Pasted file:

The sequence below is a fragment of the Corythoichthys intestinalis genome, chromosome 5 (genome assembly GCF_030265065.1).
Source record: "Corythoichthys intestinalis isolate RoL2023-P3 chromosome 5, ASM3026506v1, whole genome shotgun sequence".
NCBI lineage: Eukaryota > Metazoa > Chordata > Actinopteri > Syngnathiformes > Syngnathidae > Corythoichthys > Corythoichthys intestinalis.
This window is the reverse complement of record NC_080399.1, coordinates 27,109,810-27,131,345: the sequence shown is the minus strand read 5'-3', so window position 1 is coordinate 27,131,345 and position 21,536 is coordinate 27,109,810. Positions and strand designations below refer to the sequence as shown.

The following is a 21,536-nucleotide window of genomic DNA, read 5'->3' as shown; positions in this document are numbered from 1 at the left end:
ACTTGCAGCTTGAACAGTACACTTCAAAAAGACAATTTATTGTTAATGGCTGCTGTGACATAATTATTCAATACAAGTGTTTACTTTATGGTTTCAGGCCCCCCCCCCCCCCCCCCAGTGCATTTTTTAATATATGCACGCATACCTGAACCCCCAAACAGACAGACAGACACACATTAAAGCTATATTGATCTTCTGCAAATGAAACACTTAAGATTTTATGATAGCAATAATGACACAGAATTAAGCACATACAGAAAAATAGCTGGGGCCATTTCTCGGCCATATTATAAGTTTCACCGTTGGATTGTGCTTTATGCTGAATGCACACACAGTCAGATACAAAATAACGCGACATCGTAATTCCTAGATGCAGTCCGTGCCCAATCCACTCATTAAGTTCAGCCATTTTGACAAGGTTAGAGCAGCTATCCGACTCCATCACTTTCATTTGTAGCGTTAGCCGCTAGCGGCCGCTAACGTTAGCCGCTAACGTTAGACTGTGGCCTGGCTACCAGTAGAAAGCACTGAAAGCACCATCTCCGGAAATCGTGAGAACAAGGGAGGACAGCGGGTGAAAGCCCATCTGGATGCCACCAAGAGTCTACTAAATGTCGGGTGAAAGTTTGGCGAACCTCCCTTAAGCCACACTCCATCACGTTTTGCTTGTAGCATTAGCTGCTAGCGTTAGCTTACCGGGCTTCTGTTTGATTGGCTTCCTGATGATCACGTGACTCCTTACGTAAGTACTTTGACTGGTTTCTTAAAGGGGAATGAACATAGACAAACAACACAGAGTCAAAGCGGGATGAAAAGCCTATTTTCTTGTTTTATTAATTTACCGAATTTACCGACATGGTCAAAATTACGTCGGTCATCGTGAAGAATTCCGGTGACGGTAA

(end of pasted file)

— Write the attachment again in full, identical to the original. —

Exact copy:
The sequence below is a fragment of the Corythoichthys intestinalis genome, chromosome 5 (genome assembly GCF_030265065.1).
Source record: "Corythoichthys intestinalis isolate RoL2023-P3 chromosome 5, ASM3026506v1, whole genome shotgun sequence".
NCBI lineage: Eukaryota > Metazoa > Chordata > Actinopteri > Syngnathiformes > Syngnathidae > Corythoichthys > Corythoichthys intestinalis.
This window is the reverse complement of record NC_080399.1, coordinates 27,109,810-27,131,345: the sequence shown is the minus strand read 5'-3', so window position 1 is coordinate 27,131,345 and position 21,536 is coordinate 27,109,810. Positions and strand designations below refer to the sequence as shown.

The following is a 21,536-nucleotide window of genomic DNA, read 5'->3' as shown; positions in this document are numbered from 1 at the left end:
ACTTGCAGCTTGAACAGTACACTTCAAAAAGACAATTTATTGTTAATGGCTGCTGTGACATAATTATTCAATACAAGTGTTTACTTTATGGTTTCAGGCCCCCCCCCCCCCCCCCCAGTGCATTTTTTAATATATGCACGCATACCTGAACCCCCAAACAGACAGACAGACACACATTAAAGCTATATTGATCTTCTGCAAATGAAACACTTAAGATTTTATGATAGCAATAATGACACAGAATTAAGCACATACAGAAAAATAGCTGGGGCCATTTCTCGGCCATATTATAAGTTTCACCGTTGGATTGTGCTTTATGCTGAATGCACACACAGTCAGATACAAAATAACGCGACATCGTAATTCCTAGATGCAGTCCGTGCCCAATCCACTCATTAAGTTCAGCCATTTTGACAAGGTTAGAGCAGCTATCCGACTCCATCACTTTCATTTGTAGCGTTAGCCGCTAGCGGCCGCTAACGTTAGCCGCTAACGTTAGACTGTGGCCTGGCTACCAGTAGAAAGCACTGAAAGCACCATCTCCGGAAATCGTGAGAACAAGGGAGGACAGCGGGTGAAAGCCCATCTGGATGCCACCAAGAGTCTACTAAATGTCGGGTGAAAGTTTGGCGAACCTCCCTTAAGCCACACTCCATCACGTTTTGCTTGTAGCATTAGCTGCTAGCGTTAGCTTACCGGGCTTCTGTTTGATTGGCTTCCTGATGATCACGTGACTCCTTACGTAAGTACTTTGACTGGTTTCTTAAAGGGGAATGAACATAGACAAACAACACAGAGTCAAAGCGGGATGAAAAGCCTATTTTCTTGTTTTATTAATTTACCGAATTTACCGACATGGTCAAAATTACGTCGGTCATCGTGAAGAATTCCGGTGACGGTAA